Life in the Pit (Paperback) by Kristen Landon
Life in the Pit
Landon, Kristen

Normal cello player Brittney is used to being in the shadow of her pretty, popular friend Amanda.  But when the handsome star of the school play starts paying attention to Brittney, and she and Amanda start getting threatening letters, Brittney feels like the world has turned upside-down.

A light, fun mystery. Good for anyone who's musical and maybe a bit shy. :) 3 stars

When Mike Kissed Emma (Paperback) by Christine Marciniak
When Mike Kissed Emma
Marciniak, Christine

This book actually reminded me of Happy Endings, a book I reviewed in February.  This too was a short, sweet story that I enjoyed a lot, with one exception.  Emma's main failing - judging others based on appearance - is one that particularly irks me, and so I spent a great deal of the book wanting to shake her.  But that could be because I was more in Mike's shoes in high school, so I took it personally.  A good gift for someone who loves theater, the Sound of Music, and happily-ever-after stories. 3 stars

13 Little Blue Envelopes (Paperback) by Maureen Johnson
13 Little Blue Envelopes
Johnson, Maureen

Okay, this might be blasphemy, but I didn't enjoy this one quite as much as I did Devilish.  On the other hand, I'm much more into wisecracking demons than I am into traveling around Europe.  Maureen Johnson's style is still as fun as ever, and if you have a teen who dreams of getting away and having adventures on their own, they will probably love this book. 3 stars

Tantalize (Paperback) by Cynthia Leitich Smith
Smith, Cynthia Leitich

This is one of those books that you start and think: "Okay, this is interesting. Let's see where it goes."  But by the time you've finished, all you can say is "Whoa."

See, I thought I could see the danger the main character was in. I thought I knew what was going to happen and it happened.  But when it happened, it was so much more than I expected that I found myself thinking something that I rarely, if ever, do about a main character.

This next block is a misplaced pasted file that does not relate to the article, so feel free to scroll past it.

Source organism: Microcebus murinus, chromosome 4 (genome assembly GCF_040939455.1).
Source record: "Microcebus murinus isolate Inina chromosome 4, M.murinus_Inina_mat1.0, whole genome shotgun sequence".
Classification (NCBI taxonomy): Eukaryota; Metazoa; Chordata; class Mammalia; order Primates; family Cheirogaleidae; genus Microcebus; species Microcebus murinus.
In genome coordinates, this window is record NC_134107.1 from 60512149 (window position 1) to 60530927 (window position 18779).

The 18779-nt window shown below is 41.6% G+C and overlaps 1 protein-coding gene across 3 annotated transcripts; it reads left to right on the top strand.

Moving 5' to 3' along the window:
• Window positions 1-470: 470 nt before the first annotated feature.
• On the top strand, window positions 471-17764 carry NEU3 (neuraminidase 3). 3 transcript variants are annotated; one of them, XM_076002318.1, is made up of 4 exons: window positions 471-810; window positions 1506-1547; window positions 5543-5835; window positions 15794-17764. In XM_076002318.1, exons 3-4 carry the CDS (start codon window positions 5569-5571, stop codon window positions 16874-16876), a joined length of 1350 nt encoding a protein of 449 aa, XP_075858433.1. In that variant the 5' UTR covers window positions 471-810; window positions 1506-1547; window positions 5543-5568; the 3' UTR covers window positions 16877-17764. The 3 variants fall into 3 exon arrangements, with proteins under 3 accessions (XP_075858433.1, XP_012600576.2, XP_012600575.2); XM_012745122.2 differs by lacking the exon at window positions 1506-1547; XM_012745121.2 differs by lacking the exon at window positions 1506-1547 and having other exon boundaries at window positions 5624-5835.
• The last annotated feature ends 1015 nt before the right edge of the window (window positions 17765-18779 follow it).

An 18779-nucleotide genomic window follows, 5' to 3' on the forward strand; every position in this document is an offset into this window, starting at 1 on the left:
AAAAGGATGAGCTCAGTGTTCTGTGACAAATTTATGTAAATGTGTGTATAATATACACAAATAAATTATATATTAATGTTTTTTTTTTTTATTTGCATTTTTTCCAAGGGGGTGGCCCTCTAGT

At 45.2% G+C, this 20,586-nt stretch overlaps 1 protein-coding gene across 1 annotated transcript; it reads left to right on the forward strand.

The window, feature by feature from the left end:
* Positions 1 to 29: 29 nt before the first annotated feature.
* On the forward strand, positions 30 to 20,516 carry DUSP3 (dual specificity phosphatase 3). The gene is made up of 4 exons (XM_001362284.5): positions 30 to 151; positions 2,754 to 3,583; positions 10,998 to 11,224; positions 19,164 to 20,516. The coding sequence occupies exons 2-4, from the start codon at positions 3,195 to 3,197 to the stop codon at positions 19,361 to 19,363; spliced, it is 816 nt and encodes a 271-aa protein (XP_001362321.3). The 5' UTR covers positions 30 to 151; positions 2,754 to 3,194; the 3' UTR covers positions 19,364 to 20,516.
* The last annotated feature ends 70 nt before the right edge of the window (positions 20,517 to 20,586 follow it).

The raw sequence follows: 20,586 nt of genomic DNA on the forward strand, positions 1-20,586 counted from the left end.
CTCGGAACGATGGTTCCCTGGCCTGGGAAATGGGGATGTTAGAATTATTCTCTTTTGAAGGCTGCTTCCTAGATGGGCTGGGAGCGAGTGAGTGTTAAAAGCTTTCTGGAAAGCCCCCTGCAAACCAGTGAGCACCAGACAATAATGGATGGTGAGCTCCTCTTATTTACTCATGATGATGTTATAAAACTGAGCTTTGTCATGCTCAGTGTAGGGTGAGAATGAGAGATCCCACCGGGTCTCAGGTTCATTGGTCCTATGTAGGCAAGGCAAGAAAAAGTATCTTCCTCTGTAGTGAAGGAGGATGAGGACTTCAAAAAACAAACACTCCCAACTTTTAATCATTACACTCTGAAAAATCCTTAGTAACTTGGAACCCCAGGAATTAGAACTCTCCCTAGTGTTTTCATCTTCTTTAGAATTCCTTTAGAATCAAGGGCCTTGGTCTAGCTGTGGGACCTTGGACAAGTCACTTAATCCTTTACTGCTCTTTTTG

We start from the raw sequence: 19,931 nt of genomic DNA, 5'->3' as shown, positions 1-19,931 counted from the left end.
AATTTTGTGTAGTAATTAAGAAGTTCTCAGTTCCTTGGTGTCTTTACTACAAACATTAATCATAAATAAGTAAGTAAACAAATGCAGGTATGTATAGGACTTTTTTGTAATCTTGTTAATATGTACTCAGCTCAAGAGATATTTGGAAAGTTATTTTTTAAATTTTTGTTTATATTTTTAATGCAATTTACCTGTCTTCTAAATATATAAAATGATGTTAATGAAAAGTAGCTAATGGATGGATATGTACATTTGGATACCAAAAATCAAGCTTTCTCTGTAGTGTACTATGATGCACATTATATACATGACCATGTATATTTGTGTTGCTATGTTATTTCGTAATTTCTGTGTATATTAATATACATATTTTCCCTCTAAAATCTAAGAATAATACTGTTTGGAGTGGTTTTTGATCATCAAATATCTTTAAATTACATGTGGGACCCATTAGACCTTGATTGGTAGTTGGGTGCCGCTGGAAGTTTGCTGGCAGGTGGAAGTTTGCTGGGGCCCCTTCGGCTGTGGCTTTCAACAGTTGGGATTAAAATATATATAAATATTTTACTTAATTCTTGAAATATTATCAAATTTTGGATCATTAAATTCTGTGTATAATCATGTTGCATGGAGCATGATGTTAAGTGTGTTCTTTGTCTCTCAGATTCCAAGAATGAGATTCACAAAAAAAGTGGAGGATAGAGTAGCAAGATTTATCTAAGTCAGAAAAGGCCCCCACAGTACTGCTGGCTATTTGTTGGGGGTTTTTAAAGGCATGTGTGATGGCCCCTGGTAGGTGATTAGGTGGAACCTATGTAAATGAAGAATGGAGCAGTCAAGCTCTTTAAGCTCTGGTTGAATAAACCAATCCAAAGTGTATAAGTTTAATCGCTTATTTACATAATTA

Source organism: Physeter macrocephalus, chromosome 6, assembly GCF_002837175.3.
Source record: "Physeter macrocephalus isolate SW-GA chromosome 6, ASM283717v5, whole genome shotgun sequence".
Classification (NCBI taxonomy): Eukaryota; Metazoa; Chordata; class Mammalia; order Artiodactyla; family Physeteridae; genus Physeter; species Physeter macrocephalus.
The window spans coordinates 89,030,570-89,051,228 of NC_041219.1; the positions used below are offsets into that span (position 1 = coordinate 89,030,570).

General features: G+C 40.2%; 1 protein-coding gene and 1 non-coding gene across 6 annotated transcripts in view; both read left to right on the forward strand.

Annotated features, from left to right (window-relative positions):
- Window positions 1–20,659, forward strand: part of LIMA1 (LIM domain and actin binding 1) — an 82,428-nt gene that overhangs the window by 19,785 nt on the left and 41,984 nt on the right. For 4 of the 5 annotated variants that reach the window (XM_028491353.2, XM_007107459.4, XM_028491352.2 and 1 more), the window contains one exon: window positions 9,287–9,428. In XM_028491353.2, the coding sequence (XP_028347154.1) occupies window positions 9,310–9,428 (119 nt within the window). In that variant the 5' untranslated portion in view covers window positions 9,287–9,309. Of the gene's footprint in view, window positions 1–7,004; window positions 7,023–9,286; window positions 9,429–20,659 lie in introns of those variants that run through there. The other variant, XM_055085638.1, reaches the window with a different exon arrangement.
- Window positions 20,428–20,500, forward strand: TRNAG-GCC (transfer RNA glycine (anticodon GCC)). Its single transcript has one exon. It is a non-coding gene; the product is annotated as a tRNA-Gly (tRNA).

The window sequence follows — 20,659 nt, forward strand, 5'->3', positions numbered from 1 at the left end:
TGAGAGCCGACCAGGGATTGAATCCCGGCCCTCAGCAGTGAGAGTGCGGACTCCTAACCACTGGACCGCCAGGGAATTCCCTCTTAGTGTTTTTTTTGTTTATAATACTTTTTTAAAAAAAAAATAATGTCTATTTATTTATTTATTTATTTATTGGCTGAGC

I don't know how she could have possibly avoided it.  In fact, I probably would have done exactly the same things she did, which made the ending that much more powerful.  If you know anyone who likes vampires, Gothic fantasy or plain old suspense, you should get them this book.  5 stars

Anyone else got any good last-minute gift ideas?

What do you think?

 You'll notice a new look about...

For this I blame Amy and her wonderful Inde-Debut idea.  I really wanted to put up the icon, and perhaps a list of the other members of the group but I just didn't have the space.

So I redecorated.  In a demolish-everything-extreme-home-makeover sort of way. And I think I've got something that will work well.

There are still a few bugs to fix.  I still need to figure out why my comments are smashing together.  But all told, I'm happy with the new look.

What do you think?

Why you should buy your niece or daughter a Taylor Swift CD

*ducks to avoid rocks thrown by TS-haters*

Okay, so some of her stuff is irritatingly catchy, and I wish she would make more songs like White Horse and fewer songs like You Belong With Me (which is actually a very honest song and pretty much describes me and some other friends of mine and how we related to guys in high school and college but every time I hear it I want to yell "You cannot get a guy to like you by hanging around and being his best friend and waiting for him to come to his senses, guys don't HAVE SENSES and you should just get on with your life!")

But that's another blog post.

At the moment, I am now solidly pro-Taylor Swift for one simple reason.  This song.  (I've highlighted to extra-awesome parts.)

from the CD Fearless

You take a deep breath and you walk through the doors
It's the morning of your very first day
You say hi to your friends you ain't seen in a while
Try and stay out of everybody's way

It's your freshman year and you're gonna be here
For the next four years in this town
Hoping one of those senior boys will wink at you and say
"You know, I haven't seen you around before"

'Cause when you're fifteen and somebody tells you they love you
You're gonna believe them
And when you're fifteen, feeling like there's nothing to figure out
Count to ten, take it in
This is life before you know who you're gonna be

You sit in class next to a redhead named Abigail
And soon enough you're best friends
Laughing at the other girls who think they're so cool
We'll be outta here as soon as we can

And then you're on your very first date and he's got a car
And you're feeling like flying
And you're momma's waiting up and you're thinking he's the one
And you're dancing 'round your room when the night ends
When the night ends

'Cause when you're fifteen and somebody tells you they love you
You're gonna believe them
When you're fifteen and your first kiss
Makes your head spin 'round
In your life you'll do things greater than
Dating the boy on the football team
I didn't know it at fifteen

When all you wanted was to be wanted
Wish you could go back and tell yourself what you know now

Back then I swore I was gonna marry him someday
But I realized some bigger dreams of mine
And Abigail gave everything she had to a boy
Who changed his mind
And we both cried

'Cause when you're fifteen and somebody tells you they love you
You're gonna believe them
And when you're fifteen, don't forget to look before you fall